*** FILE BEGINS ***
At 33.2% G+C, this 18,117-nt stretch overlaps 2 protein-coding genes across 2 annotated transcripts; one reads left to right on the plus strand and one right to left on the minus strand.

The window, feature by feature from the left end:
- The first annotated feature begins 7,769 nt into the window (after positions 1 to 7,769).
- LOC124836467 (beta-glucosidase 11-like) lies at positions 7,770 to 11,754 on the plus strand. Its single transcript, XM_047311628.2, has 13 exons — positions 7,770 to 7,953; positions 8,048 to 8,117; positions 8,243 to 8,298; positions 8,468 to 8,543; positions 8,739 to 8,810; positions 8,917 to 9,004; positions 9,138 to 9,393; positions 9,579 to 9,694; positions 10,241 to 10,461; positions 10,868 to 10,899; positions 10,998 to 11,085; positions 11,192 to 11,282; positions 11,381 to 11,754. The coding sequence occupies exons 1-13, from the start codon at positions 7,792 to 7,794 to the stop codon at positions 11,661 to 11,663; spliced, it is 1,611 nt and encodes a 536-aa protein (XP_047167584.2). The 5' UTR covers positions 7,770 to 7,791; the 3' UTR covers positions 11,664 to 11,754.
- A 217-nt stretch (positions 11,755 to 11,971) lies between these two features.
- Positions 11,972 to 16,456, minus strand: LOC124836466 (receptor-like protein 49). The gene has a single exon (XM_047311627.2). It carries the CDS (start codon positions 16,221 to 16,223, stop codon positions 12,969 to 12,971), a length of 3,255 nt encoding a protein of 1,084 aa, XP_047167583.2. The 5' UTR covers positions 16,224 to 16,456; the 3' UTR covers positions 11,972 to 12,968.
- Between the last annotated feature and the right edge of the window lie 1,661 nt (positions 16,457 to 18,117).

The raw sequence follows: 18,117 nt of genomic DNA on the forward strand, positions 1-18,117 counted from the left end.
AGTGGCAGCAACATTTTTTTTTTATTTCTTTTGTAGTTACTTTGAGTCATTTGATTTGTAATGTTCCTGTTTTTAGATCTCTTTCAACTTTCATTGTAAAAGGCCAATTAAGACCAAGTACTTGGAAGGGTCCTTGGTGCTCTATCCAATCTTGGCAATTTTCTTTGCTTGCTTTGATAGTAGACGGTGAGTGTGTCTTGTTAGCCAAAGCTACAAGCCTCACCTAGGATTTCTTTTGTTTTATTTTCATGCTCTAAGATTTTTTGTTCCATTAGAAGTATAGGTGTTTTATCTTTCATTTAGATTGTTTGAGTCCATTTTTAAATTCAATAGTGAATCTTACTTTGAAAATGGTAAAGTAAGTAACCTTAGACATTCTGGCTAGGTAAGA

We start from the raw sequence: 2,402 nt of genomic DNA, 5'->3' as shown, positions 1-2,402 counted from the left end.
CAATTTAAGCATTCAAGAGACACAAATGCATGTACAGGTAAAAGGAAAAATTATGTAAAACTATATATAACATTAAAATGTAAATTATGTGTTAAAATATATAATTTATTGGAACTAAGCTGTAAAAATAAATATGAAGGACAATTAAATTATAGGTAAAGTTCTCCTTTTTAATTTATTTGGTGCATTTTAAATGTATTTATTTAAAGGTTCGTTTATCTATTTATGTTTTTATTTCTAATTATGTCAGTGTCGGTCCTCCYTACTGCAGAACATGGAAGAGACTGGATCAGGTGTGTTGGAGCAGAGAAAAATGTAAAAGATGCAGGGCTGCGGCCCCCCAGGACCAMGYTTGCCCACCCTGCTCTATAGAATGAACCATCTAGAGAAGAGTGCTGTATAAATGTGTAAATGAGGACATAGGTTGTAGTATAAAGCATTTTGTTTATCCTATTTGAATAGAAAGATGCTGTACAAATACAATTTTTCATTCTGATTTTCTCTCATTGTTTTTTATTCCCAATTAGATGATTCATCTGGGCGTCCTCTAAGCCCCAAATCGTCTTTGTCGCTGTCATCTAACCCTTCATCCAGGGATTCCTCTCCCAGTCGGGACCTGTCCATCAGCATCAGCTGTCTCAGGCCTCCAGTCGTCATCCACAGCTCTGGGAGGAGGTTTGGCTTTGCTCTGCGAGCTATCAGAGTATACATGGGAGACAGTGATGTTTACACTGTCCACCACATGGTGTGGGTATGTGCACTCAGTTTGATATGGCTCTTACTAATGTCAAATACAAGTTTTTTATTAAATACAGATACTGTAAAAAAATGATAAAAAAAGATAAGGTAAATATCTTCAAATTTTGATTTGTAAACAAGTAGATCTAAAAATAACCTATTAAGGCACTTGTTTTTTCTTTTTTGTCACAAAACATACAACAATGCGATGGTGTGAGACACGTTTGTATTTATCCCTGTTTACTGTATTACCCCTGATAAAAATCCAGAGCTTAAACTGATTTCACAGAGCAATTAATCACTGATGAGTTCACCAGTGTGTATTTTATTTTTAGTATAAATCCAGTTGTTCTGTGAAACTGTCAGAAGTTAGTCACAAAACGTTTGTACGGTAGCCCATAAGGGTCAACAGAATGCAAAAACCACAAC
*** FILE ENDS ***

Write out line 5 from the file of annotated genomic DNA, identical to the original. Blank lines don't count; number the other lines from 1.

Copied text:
- A 217-nt stretch (positions 11,755 to 11,971) lies between these two features.